A. The signature is contained. However, that signature is not always obtained until-except in the case of Education and Labor and the subcommittees thereof, possibly the elapse of a period of 1 to 2 weeks after the pay has been made to the various employees.
Q. Does that signature of the committee chairman appear under a certification on the voucher form?
A. Yes, sir. There is a printed certification on the payroll form. Q. Do you have that form of certification with you?
A. I am sorry, I don't have, not for the payroll.
Q. Can you tell us in substance what the chairman of a committee certifies when he signs a payroll voucher?
A. Yes, sir. He certifies that the employee has performed the services as indicated in the payroll voucher and that the payment therefore is just and correct.
Mr. NEDZI. May I suggest that he furnish the specific language for the record?
Mr. TAYLER. Will you get a sample of that certification for insertion in the record later, Mr. Langston?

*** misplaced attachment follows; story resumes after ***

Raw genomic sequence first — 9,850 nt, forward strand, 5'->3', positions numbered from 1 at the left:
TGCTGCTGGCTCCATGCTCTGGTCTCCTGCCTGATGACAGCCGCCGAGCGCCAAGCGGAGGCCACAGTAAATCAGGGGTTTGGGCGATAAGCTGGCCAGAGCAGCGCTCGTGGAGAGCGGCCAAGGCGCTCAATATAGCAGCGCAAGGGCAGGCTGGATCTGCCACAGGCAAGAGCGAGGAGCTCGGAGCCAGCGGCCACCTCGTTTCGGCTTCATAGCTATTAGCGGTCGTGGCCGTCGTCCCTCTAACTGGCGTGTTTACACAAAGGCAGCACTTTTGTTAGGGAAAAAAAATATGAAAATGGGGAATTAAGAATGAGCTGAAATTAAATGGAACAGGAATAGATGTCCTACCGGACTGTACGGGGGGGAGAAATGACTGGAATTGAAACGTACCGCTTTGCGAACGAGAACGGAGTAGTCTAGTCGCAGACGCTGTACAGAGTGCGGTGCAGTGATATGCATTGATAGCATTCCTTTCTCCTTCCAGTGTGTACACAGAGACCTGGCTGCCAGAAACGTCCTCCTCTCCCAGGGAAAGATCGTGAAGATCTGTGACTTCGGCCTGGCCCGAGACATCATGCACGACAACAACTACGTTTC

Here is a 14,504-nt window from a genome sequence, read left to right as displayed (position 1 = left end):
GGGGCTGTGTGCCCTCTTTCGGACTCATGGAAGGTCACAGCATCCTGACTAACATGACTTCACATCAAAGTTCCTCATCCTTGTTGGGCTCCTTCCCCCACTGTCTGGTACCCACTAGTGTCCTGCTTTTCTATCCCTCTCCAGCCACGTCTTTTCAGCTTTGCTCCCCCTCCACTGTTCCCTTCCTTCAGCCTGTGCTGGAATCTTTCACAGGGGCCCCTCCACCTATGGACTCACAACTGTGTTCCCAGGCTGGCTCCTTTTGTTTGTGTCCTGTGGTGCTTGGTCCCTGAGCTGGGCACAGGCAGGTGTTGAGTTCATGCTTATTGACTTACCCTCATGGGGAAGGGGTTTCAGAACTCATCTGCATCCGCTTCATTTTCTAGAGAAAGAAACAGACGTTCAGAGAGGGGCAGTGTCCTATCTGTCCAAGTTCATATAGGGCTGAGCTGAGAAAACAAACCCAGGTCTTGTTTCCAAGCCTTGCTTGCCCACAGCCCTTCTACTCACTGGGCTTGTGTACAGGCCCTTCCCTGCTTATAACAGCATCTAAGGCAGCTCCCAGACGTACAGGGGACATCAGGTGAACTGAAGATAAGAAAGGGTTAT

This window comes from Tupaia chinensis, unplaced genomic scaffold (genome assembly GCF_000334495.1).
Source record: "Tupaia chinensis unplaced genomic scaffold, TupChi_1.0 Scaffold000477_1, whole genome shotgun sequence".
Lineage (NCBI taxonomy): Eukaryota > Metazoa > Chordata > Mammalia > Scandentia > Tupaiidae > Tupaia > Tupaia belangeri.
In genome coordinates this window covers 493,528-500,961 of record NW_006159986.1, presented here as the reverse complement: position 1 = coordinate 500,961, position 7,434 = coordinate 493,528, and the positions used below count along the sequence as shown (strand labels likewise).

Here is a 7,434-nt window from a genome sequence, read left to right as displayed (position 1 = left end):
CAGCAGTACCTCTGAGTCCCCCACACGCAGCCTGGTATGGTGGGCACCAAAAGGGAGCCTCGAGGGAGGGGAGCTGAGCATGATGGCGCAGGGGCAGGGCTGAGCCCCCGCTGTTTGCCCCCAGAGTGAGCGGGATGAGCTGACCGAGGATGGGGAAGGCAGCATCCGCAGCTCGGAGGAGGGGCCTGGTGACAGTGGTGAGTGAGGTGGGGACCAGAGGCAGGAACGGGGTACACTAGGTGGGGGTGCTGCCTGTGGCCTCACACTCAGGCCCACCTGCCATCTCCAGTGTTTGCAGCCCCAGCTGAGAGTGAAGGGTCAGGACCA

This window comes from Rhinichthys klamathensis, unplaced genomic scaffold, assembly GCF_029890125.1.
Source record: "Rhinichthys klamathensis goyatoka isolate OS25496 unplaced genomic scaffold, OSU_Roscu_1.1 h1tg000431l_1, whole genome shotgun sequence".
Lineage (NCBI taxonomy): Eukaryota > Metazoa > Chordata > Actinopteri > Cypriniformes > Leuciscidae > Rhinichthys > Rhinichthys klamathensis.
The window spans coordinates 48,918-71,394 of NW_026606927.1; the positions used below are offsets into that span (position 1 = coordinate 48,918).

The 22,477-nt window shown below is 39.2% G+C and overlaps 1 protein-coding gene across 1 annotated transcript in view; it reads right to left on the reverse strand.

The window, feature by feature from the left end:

The WITNESS. Yes, sir; I will be glad to.
By Mr. TAYLER:
Q. When you receive one of these payroll vouchers, take for example the House Education and Labor Committee, what kind of a review do you give that payroll voucher?
A. It is a rather cursory review because the figures are all worked out in the Finance Office. We check it to note the names that appear thereon, we note the signatures of the chairman and the subcommittee chairman, we date it and affix the signature of the chairman of the House Administration Committee then return it to the Finance Office for process.
Q. Do you make any investigation of the underlying basis of the voucher to determine whether the employee listed on the voucher for payment is in fact an employee of the committee, or whether that employee has performed any services for the compensation that he or she receives?